November 5, 2007
By Gary Tobin
North American federations embody the ideas of community, common cause and the ability to respond to collective concerns. But the current system is becoming unglued and changes need to be made, Gary Tobin, a longtime federation consultant, writes in the first of a series of essays on "Reimagining federated philanthropy."
SAN FRANCISCO -- North American federations could and should be doing much better than they are. They matter. They are important. They embody the ideas of community, common cause and the ability to respond to collective concerns. They are vital institutions and we want them to succeed.
Federations have been the hub of a vast system that involves community centers, family services, bureaus of Jewish education and so many more organizations. But this system is becoming unglued and changes need to be made.
This call for action comes from someone who has worked for three decades with more than 70 federations, including New York, Los Angeles, Cleveland and Baltimore. I have worked as a consultant with the Council of Jewish Federations, the United Jewish Appeal, and scores of constituent and beneficiary agencies. I believe that federations are essential. I don't have all the right answers. But I think I have some of the right questions.
Telling the truth about endowments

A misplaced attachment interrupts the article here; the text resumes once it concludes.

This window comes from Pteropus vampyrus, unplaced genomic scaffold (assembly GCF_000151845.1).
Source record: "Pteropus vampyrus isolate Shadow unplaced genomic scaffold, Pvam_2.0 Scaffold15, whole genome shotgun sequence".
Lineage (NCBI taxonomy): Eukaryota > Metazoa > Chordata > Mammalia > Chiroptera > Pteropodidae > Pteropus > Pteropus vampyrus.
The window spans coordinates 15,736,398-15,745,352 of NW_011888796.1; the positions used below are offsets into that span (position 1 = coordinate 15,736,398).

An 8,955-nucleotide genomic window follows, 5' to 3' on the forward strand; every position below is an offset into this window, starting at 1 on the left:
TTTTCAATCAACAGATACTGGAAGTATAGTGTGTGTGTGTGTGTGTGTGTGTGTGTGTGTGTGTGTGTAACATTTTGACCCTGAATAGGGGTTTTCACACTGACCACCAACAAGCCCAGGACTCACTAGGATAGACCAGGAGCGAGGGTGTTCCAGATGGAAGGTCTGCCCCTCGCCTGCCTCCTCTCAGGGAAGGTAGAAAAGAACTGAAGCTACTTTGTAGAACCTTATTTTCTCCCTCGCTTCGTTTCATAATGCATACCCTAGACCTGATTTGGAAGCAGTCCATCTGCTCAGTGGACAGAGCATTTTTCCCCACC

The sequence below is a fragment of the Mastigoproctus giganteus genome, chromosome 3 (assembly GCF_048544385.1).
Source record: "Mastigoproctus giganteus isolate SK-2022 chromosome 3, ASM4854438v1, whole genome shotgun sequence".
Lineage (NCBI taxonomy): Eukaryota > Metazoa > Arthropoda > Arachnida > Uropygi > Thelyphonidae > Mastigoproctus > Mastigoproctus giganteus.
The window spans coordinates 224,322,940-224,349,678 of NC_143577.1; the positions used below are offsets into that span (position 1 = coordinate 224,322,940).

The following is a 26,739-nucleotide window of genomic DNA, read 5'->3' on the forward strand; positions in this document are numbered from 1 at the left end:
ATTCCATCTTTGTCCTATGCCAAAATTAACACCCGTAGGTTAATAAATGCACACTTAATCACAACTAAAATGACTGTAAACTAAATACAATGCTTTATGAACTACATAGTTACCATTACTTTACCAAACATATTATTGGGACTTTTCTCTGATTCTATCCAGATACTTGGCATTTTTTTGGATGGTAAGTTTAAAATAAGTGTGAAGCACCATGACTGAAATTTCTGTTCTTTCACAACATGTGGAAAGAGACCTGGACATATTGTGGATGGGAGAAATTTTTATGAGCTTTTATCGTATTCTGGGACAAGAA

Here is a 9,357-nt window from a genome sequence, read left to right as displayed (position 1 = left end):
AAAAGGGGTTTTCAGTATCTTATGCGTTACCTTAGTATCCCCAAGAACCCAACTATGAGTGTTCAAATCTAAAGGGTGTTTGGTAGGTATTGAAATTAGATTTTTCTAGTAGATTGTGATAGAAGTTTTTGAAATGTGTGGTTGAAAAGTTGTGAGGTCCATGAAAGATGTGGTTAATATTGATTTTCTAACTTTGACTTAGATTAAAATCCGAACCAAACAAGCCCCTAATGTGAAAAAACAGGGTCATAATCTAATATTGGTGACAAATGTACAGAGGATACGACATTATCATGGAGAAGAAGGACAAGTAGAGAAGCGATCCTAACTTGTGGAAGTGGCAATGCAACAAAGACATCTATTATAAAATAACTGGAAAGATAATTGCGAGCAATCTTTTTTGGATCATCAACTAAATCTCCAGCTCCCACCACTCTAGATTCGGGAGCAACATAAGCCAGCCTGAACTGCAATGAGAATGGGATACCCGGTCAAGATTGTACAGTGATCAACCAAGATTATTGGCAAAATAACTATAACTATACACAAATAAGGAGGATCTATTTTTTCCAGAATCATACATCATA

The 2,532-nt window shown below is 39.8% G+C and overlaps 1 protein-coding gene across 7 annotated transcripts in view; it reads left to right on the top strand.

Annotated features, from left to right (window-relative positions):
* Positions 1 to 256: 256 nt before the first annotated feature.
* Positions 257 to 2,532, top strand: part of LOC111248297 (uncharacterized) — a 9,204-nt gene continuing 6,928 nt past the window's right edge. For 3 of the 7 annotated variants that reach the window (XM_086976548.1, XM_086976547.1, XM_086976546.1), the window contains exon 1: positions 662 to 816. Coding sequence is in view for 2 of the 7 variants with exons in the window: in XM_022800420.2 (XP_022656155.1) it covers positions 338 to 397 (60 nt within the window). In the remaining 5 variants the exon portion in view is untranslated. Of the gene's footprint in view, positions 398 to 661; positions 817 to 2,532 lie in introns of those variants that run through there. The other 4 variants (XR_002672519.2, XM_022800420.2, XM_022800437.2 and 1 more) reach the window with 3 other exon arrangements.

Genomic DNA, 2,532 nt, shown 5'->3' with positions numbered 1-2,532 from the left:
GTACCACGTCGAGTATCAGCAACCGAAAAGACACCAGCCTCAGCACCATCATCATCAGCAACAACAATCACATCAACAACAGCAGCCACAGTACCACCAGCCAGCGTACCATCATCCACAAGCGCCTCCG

Endowments are a big federation success story, but trouble is bubbling both on and below the surface. Many federations proudly promote the size of their endowments, noting how much money is under federation management. Is it real? Touting an amazing growth of funds under the federation roof paints a not-quite-honest picture. Here are some of the key issues that need to be addressed:
- Part of or apart from the federation? More and more federations are losing control of their endowment funds as they evolve into quasi-independent entities or completely separate organizations. Should endowments be part of the federation? Separation may not be good for federations. But is it good for Jewish philanthropy and the community?
- Are endowments Jewish philanthropies or not? A close examination of federation endowment funds shows many, if not most, of the grants and dollars from donor-advised funds and supporting foundations go to non-Jewish causes. Is this good, bad or unimportant for federations? How much do these funds actually help the Jewish community?